With 2012 just two days old, there have been a profusion of futurists, economists, marketers, and thinkers making predictions about what 2012 may hold. Perhaps mauve is now super-cool among trendy Tokyo teens. So prognosticators make predictions about how mauve will explode in popularity in the coming year in Europe and North America.
Trend analysis then ends up being something like Angry Birds, where you can see the tracing from your last shot.
That said, in Angry Birds as in life, what your shot does depends not just on the trendline but where it lands and the conditions on the ground.
What does the future of cause marketing hold in 2012 then?
Well, according to the influential computer scientist Alan Kay, and others, “the best way to predict the future is to invent it.”
Here, then, are three cause marketing points of emphasis I’m working on with clients that I would be glad to see as trends for 2012:
1. More Cause Marketing Activations on Packaging.
Coca-Cola got into trouble for its all-white Coke cans meant to raise awareness of the plight of the shrinking habitat of polar bears, and to generate funds for the World Wildlife Fund. Customers mistook the cans for Diet Coke and complained. Coke’s failure notwithstanding, I’m advising clients that make or sell packaged goods to activate their cause marketing on their packaging.
Think about it; Procter & Gamble’s Tide laundry detergent brand can promote to customers and prospects up until the moment they walk into a retail store. But once there, they see Tide contrasted against dozens of competitors. But if Tide activates its Loads of Hope on packages of Tide, it stands out exactly at the point of consumer decision. Look for much more cause-marketing activations on packaging in 2012.
2. Deeper Connections Between Employees and the Cause.
One criticism of cause marketing is that the connection between the cause and the sponsor is so shallow. You don’t have to look hard to see sponsorships that are nothing more than an exchange of logos and cash. It shouldn’t be that way. So in 2012, I’m advising clients to look beyond simple transactional cause marketing … do X and we’ll make a donation to cause Y… and take their cause marketing campaigns to another level.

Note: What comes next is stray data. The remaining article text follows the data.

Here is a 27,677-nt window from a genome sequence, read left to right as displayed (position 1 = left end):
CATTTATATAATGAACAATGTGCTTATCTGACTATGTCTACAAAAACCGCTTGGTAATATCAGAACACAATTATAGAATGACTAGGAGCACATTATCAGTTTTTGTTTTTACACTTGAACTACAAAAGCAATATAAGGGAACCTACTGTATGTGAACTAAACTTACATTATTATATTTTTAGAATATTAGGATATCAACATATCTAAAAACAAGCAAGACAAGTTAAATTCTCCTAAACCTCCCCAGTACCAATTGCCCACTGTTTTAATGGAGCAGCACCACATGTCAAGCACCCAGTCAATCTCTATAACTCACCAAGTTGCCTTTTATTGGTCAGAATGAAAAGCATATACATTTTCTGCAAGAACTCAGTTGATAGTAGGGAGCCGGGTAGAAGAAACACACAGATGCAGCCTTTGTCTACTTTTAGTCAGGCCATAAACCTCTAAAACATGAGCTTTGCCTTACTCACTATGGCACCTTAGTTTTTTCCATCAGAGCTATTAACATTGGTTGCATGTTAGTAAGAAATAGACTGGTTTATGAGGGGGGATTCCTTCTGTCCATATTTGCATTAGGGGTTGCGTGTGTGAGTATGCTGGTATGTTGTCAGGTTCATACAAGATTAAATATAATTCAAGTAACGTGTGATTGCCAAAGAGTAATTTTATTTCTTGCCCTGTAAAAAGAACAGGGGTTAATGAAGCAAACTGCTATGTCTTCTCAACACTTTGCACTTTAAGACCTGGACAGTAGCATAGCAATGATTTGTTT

Causes need more than cash. They also need specific expertise and helping hands. Companies have both. Connecting them benefit both cause and sponsor in unexpected ways. Smart nonprofits know that, on average, volunteers donate twice as much as non-volunteers. Savvy businesses understand that the sense of purpose employees get from volunteer work makes them more engaged and motivated on the job. Employee volunteerism isn’t new, of course. But in the push to expand the scope of cause marketing, too many of us have forgotten that greater connection between cause and employees benefits all.
3. More Cause Marketing Activations that Lead With Thanks.
Here’s how the usual cause-marketing efforts go: There’s a lead-in period where the campaign is activated via advertising or PR. The effort takes place. And then the cause receives the check. In most cases that’s where the cycle either ends or repeats itself. Missing from the cycle is any report to customers on how it went or even thanks for their role.
And yet people who support cause-marketing efforts want to hear how it went. They their decision validated. They want to know who was helped and how it made a difference, even if they’re concurrently being asked to continue to support the effort. That’s why in 2012 I’m advising clients to look at “thanks” and “activity reports” as an opportunity for a more meaningful conversation with stakeholders.